AS Squinter’s oul’ lad might have said: ‘That’s not parked, that’s abandoned.”
A mid-afternoon drive through sunny Glengormley reveals quite possibly the most hilarious piece of parking Squinter has ever encountered. This white BMW XWhatever, right, is hemming in two cars and restricting left turns from the side road on to the main Antrim Road, but on the upside it was giving a quare laugh to every passing motorist and pedestrian.
Which raises once again the question: how come drivers of fancy vehicles are so much more likely to park wherever they feel like it, whenever they feel like it? A touch of arrogance, no doubt. A sense of entitlement too, perhaps. Mostly the poor parking is an attempt to protect a valuable piece of metal. How often do you see large and expensive vehicles parked diagonally across two bays in the supermarket car park? The drivers do it not because they are inept – nobody could be that bad at parking – but because it keeps other cars away and avoids paint-scrapes and trolley dents. But this driver’s asking for trouble with his paint job if the guy nearest his boot tries the tricky, not to say impossible, task of backing out.
Squinter can put his hand on his heart and say he’s never had a parking ticket; never had a speeding ticket either, touch wood, although he did get pulled once passing through Fivemiletown on the way back to Belfast from Sligo. Must be 20 years ago now and the Trevor who tugged him informed him that he had been doing 37mph in a 30mph zone. Here we go, thought, Squinter, as he took out his wallet and searched for his licence. Unfortunately – or with the benefit of hindsight we can now say fortunately – he had put his press card over the top of his licence and as Squinter removed them both the RUC man’s interest was piqued by the bright yellow and black NUJ accreditation to the fore.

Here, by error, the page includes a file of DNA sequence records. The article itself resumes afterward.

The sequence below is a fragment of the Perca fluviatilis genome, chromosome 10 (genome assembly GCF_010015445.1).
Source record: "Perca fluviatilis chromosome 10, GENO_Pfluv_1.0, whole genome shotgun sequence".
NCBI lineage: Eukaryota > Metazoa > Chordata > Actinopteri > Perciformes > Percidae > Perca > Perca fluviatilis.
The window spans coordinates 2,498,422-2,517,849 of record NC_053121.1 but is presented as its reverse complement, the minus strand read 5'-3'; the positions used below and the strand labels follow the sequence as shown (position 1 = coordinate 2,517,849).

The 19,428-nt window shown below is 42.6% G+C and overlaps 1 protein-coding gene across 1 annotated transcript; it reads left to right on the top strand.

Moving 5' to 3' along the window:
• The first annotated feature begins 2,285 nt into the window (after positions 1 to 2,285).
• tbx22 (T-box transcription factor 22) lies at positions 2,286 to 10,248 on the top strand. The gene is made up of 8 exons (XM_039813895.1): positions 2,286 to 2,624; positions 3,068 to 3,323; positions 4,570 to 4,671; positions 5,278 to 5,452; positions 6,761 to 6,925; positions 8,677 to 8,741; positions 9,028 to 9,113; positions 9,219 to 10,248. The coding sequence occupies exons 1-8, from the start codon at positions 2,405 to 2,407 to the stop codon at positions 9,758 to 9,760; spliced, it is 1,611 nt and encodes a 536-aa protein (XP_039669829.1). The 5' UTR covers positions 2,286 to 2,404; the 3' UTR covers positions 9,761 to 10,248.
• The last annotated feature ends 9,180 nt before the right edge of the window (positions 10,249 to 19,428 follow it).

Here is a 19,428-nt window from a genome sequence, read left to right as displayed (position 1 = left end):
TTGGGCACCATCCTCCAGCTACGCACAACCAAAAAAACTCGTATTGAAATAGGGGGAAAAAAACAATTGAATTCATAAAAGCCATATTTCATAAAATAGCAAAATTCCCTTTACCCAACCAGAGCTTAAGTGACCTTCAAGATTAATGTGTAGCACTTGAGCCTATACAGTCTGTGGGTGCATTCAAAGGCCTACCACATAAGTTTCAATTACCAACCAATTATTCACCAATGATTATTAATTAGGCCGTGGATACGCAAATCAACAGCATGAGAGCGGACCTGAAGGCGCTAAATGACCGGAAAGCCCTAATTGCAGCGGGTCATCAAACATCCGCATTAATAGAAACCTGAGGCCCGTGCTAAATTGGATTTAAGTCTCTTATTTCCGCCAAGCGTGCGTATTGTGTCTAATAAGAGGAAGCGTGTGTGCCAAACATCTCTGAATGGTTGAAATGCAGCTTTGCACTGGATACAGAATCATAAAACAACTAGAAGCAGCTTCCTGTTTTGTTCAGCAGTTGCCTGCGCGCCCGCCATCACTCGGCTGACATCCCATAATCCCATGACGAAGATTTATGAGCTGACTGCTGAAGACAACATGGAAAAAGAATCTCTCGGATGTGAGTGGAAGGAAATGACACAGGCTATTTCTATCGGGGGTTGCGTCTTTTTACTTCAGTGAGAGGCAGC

“A journalist, eh?”
“Really?” he added as he took the press card and studied it with great interest, leaving the licence in Squinter’s hand. “What paper do you work for?”
Now Squinter’s not what you would call Mensa material, but he does recognise an out-of-control quarry lorry coming down the Hannahstown Hill when he sees one. And he immediately twigged that in rural County Tyrone the words Andersonstown and News were not likely to render this roadside encounter any shorter or any less painful.
“Freelance,” he replied with a wide and sickly smile.
“Work for myself. Write stories and sell them to any paper that’ll buy them.”
“Well, write something nice about us.”
And with that, Squinter was off, with a warning to watch the signs in the future. As for that promise to be nice to the RUC – as with the scrapping of the force four years later, it’s a case of better late than never.